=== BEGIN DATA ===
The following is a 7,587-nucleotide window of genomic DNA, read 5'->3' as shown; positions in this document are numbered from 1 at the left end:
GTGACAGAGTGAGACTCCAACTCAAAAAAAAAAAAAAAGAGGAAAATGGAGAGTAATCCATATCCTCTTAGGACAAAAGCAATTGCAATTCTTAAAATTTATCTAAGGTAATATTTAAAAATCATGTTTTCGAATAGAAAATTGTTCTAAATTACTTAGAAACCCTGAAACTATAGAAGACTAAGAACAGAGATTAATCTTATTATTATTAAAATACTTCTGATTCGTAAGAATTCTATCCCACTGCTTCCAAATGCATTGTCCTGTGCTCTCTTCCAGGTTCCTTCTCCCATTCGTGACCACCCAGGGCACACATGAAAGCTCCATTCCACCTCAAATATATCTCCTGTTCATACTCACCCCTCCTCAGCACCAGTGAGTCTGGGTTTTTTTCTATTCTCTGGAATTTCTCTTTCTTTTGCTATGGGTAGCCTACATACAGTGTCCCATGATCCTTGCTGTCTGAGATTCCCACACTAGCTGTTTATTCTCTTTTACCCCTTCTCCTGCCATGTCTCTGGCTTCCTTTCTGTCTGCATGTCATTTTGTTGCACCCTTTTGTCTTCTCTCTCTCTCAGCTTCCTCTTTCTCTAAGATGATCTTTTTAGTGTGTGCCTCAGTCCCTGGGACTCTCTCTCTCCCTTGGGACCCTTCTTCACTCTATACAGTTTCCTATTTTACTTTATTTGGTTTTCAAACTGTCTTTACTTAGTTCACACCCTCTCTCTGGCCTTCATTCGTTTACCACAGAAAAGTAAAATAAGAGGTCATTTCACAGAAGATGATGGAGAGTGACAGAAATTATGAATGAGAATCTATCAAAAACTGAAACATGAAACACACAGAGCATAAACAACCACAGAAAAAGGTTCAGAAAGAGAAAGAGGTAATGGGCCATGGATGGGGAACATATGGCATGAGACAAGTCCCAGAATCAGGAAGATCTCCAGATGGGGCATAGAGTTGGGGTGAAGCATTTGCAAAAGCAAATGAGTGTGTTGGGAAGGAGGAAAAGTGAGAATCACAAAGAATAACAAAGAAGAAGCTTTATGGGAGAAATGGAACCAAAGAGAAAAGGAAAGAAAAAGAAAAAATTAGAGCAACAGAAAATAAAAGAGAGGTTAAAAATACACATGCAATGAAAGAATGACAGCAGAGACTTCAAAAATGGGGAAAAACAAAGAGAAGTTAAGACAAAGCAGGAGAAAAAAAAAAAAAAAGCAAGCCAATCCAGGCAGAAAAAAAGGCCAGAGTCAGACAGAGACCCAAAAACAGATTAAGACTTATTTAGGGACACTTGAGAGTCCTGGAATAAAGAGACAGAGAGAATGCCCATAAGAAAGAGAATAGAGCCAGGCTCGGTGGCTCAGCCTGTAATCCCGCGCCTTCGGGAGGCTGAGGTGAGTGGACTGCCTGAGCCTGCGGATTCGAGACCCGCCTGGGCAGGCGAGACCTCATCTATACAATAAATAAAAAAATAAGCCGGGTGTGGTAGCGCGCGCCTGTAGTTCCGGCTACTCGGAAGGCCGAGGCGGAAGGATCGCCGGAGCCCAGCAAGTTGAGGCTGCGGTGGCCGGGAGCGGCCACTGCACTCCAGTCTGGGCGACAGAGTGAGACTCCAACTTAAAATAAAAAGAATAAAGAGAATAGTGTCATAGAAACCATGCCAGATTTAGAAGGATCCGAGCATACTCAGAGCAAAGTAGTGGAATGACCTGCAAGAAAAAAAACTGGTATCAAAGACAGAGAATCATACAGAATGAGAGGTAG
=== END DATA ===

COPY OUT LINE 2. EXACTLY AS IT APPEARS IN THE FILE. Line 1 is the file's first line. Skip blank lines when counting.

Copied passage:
GTGACAGAGTGAGACTCCAACTCAAAAAAAAAAAAAAAGAGGAAAATGGAGAGTAATCCATATCCTCTTAGGACAAAAGCAATTGCAATTCTTAAAATTTATCTAAGGTAATATTTAAAAATCATGTTTTCGAATAGAAAATTGTTCTAAATTACTTAGAAACCCTGAAACTATAGAAGACTAAGAACAGAGATTAATCTTATTATTATTAAAATACTTCTGATTCGTAAGAATTCTATCCCACTGCTTCCAAATGCATTGTCCTGTGCTCTCTTCCAGGTTCCTTCTCCCATTCGTGACCACCCAGGGCACACATGAAAGCTCCATTCCACCTCAAATATATCTCCTGTTCATACTCACCCCTCCTCAGCACCAGTGAGTCTGGGTTTTTTTCTATTCTCTGGAATTTCTCTTTCTTTTGCTATGGGTAGCCTACATACAGTGTCCCATGATCCTTGCTGTCTGAGATTCCCACACTAGCTGTTTATTCTCTTTTACCCCTTCTCCTGCCATGTCTCTGGCTTCCTTTCTGTCTGCATGTCATTTTGTTGCACCCTTTTGTCTTCTCTCTCTCTCAGCTTCCTCTTTCTCTAAGATGATCTTTTTAGTGTGTGCCTCAGTCCCTGGGACTCTCTCTCTCCCTTGGGACCCTTCTTCACTCTATACAGTTTCCTATTTTACTTTATTTGGTTTTCAAACTGTCTTTACTTAGTTCACACCCTCTCTCTGGCCTTCATTCGTTTACCACAGAAAAGTAAAATAAGAGGTCATTTCACAGAAGATGATGGAGAGTGACAGAAATTATGAATGAGAATCTATCAAAAACTGAAACATGAAACACACAGAGCATAAACAACCACAGAAAAAGGTTCAGAAAGAGAAAGAGGTAATGGGCCATGGATGGGGAACATATGGCATGAGACAAGTCCCAGAATCAGGAAGATCTCCAGATGGGGCATAGAGTTGGGGTGAAGCATTTGCAAAAGCAAATGAGTGTGTTGGGAAGGAGGAAAAGTGAGAATCACAAAGAATAACAAAGAAGAAGCTTTATGGGAGAAATGGAACCAAAGAGAAAAGGAAAGAAAAAGAAAAAATTAGAGCAACAGAAAATAAAAGAGAGGTTAAAAATACACATGCAATGAAAGAATGACAGCAGAGACTTCAAAAATGGGGAAAAACAAAGAGAAGTTAAGACAAAGCAGGAGAAAAAAAAAAAAAAAGCAAGCCAATCCAGGCAGAAAAAAAGGCCAGAGTCAGACAGAGACCCAAAAACAGATTAAGACTTATTTAGGGACACTTGAGAGTCCTGGAATAAAGAGACAGAGAGAATGCCCATAAGAAAGAGAATAGAGCCAGGCTCGGTGGCTCAGCCTGTAATCCCGCGCCTTCGGGAGGCTGAGGTGAGTGGACTGCCTGAGCCTGCGGATTCGAGACCCGCCTGGGCAGGCGAGACCTCATCTATACAATAAATAAAAAAATAAGCCGGGTGTGGTAGCGCGCGCCTGTAGTTCCGGCTACTCGGAAGGCCGAGGCGGAAGGATCGCCGGAGCCCAGCAAGTTGAGGCTGCGGTGGCCGGGAGCGGCCACTGCACTCCAGTCTGGGCGACAGAGTGAGACTCCAACTTAAAATAAAAAGAATAAAGAGAATAGTGTCATAGAAACCATGCCAGATTTAGAAGGATCCGAGCATACTCAGAGCAAAGTAGTGGAATGACCTGCAAGAAAAAAAACTGGTATCAAAGACAGAGAATCATACAGAATGAGAGGTAG